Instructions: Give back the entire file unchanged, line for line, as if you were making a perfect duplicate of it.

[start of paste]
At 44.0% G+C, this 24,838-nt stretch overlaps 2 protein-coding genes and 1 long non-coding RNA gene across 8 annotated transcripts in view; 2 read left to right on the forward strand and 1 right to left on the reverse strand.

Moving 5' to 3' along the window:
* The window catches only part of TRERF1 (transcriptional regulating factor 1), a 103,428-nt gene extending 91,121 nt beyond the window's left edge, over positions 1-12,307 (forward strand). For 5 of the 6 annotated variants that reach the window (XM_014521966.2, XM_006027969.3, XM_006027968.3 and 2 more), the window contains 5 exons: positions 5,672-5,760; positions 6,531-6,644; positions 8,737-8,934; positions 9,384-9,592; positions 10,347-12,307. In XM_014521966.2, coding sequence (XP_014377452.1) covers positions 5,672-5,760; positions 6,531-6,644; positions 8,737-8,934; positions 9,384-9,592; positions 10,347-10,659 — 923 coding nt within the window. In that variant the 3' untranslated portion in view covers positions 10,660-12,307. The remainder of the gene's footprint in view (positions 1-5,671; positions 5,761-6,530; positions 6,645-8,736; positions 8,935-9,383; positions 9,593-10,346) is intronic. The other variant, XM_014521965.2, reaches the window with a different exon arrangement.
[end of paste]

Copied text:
At 44.0% G+C, this 24,838-nt stretch overlaps 2 protein-coding genes and 1 long non-coding RNA gene across 8 annotated transcripts in view; 2 read left to right on the forward strand and 1 right to left on the reverse strand.

Moving 5' to 3' along the window:
* The window catches only part of TRERF1 (transcriptional regulating factor 1), a 103,428-nt gene extending 91,121 nt beyond the window's left edge, over positions 1-12,307 (forward strand). For 5 of the 6 annotated variants that reach the window (XM_014521966.2, XM_006027969.3, XM_006027968.3 and 2 more), the window contains 5 exons: positions 5,672-5,760; positions 6,531-6,644; positions 8,737-8,934; positions 9,384-9,592; positions 10,347-12,307. In XM_014521966.2, coding sequence (XP_014377452.1) covers positions 5,672-5,760; positions 6,531-6,644; positions 8,737-8,934; positions 9,384-9,592; positions 10,347-10,659 — 923 coding nt within the window. In that variant the 3' untranslated portion in view covers positions 10,660-12,307. The remainder of the gene's footprint in view (positions 1-5,671; positions 5,761-6,530; positions 6,645-8,736; positions 8,935-9,383; positions 9,593-10,346) is intronic. The other variant, XM_014521965.2, reaches the window with a different exon arrangement.